This is what the Lord has commanded: “Gather as much of it as each of you           needs, an omer to a person according to the number of persons, all providing for           those in their own tents.”  17The Israelites did so, some gathering more, some           less. 18But when they measured it with an omer, those who gathered much had           nothing over, and those who gathered little had no shortage; they gathered as           much as each of them needed.  19And Moses said to them, ‘Let no one leave any           of it over until morning.’  20But they did not       listen to Moses; some left part of it           until morning, and it bred worms and became foul.  And Moses was angry with            them.21  Morning by morning they gathered it, as much as each needed.[2]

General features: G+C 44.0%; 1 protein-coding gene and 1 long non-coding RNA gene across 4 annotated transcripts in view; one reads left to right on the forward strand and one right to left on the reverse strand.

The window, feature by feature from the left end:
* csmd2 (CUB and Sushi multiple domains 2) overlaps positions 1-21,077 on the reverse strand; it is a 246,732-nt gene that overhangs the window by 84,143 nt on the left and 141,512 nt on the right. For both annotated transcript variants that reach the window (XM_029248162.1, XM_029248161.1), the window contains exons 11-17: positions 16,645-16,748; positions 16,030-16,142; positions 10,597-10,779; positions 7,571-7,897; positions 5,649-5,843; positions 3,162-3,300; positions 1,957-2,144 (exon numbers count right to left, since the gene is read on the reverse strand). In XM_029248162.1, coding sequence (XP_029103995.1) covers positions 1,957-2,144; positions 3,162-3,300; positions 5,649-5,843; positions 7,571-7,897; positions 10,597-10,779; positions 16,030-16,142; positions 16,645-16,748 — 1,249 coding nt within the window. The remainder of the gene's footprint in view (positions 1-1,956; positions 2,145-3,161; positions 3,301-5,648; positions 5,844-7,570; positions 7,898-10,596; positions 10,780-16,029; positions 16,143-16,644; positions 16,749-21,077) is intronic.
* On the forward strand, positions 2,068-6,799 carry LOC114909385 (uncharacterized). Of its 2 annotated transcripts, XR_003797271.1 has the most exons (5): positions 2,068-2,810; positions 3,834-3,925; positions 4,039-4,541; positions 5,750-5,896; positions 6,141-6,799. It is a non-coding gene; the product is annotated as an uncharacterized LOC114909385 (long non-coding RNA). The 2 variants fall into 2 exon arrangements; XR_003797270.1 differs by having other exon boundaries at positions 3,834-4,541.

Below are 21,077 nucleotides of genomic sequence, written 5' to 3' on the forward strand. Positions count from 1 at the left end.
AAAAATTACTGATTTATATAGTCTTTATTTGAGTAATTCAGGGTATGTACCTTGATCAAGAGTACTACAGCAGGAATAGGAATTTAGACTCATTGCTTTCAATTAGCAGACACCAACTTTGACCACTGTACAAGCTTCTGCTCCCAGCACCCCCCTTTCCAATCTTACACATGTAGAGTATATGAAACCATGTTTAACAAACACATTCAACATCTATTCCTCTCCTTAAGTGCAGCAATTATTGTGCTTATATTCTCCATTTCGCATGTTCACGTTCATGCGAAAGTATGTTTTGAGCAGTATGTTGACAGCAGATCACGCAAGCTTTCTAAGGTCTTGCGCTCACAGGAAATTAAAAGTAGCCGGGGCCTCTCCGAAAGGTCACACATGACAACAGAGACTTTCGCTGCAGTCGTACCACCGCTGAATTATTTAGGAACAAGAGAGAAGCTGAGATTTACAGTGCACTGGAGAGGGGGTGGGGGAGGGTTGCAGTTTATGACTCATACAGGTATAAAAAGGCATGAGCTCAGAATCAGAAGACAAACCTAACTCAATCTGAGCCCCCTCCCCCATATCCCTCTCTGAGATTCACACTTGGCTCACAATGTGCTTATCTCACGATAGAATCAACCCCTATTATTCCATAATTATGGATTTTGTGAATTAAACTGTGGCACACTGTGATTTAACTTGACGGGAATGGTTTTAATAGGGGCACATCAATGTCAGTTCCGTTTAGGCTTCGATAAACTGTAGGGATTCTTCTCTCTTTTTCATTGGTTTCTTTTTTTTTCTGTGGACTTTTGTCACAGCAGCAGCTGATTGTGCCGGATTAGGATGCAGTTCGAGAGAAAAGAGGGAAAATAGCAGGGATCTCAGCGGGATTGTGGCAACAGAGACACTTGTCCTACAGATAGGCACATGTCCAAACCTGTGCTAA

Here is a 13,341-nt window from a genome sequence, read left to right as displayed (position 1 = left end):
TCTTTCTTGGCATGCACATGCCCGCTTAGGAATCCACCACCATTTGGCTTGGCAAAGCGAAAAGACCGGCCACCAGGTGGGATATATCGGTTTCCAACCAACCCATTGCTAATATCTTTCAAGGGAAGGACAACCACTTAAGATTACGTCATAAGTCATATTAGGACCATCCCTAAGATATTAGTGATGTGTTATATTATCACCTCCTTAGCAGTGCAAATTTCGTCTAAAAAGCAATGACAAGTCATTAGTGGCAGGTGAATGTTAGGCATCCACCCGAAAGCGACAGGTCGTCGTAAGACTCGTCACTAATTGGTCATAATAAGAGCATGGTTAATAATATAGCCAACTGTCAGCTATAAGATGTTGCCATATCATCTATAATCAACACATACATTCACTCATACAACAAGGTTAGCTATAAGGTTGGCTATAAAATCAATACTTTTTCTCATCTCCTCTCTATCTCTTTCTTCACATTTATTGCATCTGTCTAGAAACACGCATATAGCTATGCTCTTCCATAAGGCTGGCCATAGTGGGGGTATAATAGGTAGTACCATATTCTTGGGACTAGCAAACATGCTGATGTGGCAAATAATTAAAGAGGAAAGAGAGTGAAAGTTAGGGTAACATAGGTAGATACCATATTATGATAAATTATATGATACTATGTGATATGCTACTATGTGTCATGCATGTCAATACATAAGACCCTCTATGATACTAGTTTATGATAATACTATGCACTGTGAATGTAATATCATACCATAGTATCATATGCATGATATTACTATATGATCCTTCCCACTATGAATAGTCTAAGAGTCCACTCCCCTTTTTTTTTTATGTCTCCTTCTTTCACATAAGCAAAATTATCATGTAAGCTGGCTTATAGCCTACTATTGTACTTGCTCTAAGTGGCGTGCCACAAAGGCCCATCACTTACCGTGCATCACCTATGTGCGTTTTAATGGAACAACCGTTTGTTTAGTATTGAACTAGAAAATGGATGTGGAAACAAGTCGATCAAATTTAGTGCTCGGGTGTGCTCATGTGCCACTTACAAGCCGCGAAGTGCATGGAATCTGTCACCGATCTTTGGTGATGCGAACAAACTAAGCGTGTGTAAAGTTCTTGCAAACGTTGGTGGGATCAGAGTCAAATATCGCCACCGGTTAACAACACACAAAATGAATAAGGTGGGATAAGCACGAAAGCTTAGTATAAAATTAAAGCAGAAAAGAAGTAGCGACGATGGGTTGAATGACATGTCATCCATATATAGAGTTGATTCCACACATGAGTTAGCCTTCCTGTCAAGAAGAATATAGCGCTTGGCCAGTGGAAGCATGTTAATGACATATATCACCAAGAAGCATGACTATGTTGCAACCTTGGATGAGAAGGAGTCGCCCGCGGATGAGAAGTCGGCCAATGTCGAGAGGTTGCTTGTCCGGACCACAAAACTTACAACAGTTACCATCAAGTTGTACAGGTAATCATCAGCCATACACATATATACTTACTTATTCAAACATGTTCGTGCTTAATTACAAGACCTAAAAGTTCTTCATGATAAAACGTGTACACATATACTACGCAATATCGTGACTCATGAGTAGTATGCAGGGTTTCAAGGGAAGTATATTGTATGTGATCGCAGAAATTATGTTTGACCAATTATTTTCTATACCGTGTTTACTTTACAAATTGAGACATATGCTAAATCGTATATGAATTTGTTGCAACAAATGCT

It was a learning curve – the people, still initially operating from a place of scarcity – tried at first to save and stockpile even though they all gathered as much as they needed.

But over time, over forty years, they learned and re-learned enough, so that morning by morning they gathered it, as much as they needed.  Daily bread indeed.

God’s generosity in this story is about the one who gives from a place of love and mercy, not merit.

The grumbling of the Israelites – their proclivity to look back, not in reflection, but with rose-tinted glasses for something that never truly was, and their initial inability to imagine a future beyond the wilderness – made them question their trust in God.

Yet God met their questioning, their lack of gratitude for all they had been given, not with anger but with generosity.  He did not give them what they deserved for their so-called lack of faith.